I was reminded recently about a fairly common point of confusion about the two organizations in town that have to do with history: the Harvard Historical Society and the Harvard Historical Commission. So, I thought I would compare the two organizations to try to clarify their common aspects and their different aspects.
The common aspects are that both have missions that are associated with preserving Harvard history. The two often work together in their missions for example, in researching the history and inventorying the historic buildings of the town.
However, here are the differences:
The Historical Society is a private, non-profit organization while the Historical Commission is a part of our town government.
The Historical Society has a broad scope to its preservation mission: the Society is interested in anything that helps clarify the history of Harvard including documents, artwork, craft-work, farm implements, garments, fire-fighting apparatus, artifacts of commercial enterprises, houses, monuments, burial grounds, areas. The Historical Commission is focused on historic ‘assets’ or ‘resources’ which include buildings, structures, areas, or objects.
The Historical Society is interested in accepting from anyone, any article or artifacts that are associated with Harvard’s history or which teaches some aspect of that history. The Historical Commission is interested in helping any owner of a historic asset, with advice on preserving the asset. If the asset is within one of our two historic districts, the Commission is directed by law to prescribe specific preservation measures to the owner. A process is in place to review the owner’s proposal for the repair or preservation work and to accept, modify or reject the proposal.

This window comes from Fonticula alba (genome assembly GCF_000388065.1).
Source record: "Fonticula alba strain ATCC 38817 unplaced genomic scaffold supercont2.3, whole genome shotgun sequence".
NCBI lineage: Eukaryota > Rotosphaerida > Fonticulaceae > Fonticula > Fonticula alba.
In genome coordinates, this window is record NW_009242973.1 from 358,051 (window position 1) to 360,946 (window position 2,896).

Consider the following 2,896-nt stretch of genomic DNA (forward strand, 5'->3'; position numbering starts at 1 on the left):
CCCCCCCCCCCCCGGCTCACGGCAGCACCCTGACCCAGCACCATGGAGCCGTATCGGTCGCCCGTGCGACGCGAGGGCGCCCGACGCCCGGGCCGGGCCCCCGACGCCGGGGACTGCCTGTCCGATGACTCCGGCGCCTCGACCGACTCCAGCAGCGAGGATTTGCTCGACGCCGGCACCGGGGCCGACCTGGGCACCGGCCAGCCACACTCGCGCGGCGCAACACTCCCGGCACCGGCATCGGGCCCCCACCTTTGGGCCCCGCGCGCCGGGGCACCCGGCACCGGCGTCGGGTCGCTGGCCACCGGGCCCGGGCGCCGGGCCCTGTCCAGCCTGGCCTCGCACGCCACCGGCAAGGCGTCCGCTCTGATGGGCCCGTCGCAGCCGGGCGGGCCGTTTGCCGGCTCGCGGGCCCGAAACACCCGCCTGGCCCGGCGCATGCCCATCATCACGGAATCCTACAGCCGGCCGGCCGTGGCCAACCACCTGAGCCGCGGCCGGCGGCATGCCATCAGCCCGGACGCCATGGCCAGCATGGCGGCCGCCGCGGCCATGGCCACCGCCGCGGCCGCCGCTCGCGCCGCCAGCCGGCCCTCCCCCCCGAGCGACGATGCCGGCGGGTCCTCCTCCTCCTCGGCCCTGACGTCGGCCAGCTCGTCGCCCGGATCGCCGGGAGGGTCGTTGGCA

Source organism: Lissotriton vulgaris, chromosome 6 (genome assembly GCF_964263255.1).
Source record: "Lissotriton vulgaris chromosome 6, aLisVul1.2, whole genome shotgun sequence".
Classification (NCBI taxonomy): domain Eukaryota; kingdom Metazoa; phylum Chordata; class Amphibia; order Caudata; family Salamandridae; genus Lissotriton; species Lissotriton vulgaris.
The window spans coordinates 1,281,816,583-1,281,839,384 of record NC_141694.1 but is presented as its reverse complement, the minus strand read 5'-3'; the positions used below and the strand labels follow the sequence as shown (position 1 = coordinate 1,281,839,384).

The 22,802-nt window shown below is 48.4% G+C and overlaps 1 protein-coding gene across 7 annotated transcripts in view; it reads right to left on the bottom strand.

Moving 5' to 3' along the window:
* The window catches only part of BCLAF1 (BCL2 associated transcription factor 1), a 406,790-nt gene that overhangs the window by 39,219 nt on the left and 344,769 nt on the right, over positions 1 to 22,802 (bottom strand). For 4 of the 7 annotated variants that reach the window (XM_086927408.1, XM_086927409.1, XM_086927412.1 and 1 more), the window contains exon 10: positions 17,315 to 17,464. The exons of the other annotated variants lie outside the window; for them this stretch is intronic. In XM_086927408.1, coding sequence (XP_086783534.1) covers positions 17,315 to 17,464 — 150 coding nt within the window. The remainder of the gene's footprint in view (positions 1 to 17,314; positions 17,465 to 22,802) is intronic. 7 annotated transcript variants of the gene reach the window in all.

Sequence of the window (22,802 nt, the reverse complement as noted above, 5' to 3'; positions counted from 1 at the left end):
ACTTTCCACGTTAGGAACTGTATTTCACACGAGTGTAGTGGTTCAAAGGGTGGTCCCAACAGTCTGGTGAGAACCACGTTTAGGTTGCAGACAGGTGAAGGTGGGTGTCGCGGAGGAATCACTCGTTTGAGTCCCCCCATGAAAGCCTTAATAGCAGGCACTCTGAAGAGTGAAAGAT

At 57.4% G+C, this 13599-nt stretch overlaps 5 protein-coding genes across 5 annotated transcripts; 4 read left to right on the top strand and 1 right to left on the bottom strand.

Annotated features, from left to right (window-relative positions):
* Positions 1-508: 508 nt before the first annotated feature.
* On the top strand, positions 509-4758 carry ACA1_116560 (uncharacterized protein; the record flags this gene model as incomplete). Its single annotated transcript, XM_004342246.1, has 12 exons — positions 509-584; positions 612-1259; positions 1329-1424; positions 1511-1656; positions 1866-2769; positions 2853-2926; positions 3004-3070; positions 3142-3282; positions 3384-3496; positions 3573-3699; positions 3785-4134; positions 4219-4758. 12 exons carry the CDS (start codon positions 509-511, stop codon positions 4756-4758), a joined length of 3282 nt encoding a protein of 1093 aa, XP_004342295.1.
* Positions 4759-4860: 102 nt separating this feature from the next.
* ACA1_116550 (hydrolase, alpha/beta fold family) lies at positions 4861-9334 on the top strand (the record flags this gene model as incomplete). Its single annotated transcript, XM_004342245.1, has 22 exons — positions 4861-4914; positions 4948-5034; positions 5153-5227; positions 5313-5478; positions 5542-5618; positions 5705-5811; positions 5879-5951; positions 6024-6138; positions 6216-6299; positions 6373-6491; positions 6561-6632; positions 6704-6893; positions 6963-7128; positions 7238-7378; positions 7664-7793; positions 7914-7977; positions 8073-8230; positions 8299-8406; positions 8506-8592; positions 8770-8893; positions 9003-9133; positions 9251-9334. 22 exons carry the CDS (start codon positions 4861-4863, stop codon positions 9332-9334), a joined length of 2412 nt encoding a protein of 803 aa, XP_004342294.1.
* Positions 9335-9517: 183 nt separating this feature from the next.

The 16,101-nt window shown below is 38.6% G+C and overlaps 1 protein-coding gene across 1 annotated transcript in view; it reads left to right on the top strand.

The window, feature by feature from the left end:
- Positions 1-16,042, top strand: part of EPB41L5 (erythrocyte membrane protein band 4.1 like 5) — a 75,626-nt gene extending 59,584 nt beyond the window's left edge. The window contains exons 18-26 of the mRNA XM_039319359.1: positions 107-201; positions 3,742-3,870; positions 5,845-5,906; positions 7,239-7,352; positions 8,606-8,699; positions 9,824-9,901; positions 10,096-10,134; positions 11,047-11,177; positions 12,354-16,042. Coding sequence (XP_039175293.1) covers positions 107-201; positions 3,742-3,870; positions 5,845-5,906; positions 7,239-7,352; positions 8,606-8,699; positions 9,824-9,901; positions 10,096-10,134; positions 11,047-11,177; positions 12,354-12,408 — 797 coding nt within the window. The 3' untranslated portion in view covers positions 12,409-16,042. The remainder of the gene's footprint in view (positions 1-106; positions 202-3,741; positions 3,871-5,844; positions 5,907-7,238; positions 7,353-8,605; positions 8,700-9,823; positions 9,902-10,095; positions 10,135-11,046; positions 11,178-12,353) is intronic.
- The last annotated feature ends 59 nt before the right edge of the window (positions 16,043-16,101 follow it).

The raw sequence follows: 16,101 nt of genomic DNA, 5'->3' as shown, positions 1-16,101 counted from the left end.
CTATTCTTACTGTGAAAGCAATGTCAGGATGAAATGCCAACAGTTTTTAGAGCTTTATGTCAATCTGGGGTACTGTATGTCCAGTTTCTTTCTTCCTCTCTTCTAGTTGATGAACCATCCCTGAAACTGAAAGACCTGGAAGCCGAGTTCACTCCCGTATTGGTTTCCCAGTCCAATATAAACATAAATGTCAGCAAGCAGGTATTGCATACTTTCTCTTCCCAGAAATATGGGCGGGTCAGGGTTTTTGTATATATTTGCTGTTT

Finally, as noted in Jack Purdy’s excellent comment below, there is one more very significant difference between the two organizations: its finances. The Historical Society depends entirely upon private donations through memberships, cash donations and otherwise for all phases of its operations; it receives no government funding. The Historic Commission, on the other hand, being an arm of Town government, gets some of its funding from government sources. It is important to note however, the many well-managed Historic Commissions in the Commonwealth generate most if not all of their funding requirements through donations and fund-raising actions. By law, the Historic Commission is authorized to receive donations.
Jack continues in his comment “Why is the accurate and wide dissemination of this difference so important to the Historical Society? Because those who are not aware of this difference too often assume that HHS gets some or all its funding from government tax receipts, thereby reducing its need for private donations. This misunderstanding seriously reduces the membership and donations pool available to HHS.
Here’s more about the Historical Society from the “About Us” page on their website.
And here’s more about the Historical Commission from our “About Us” page.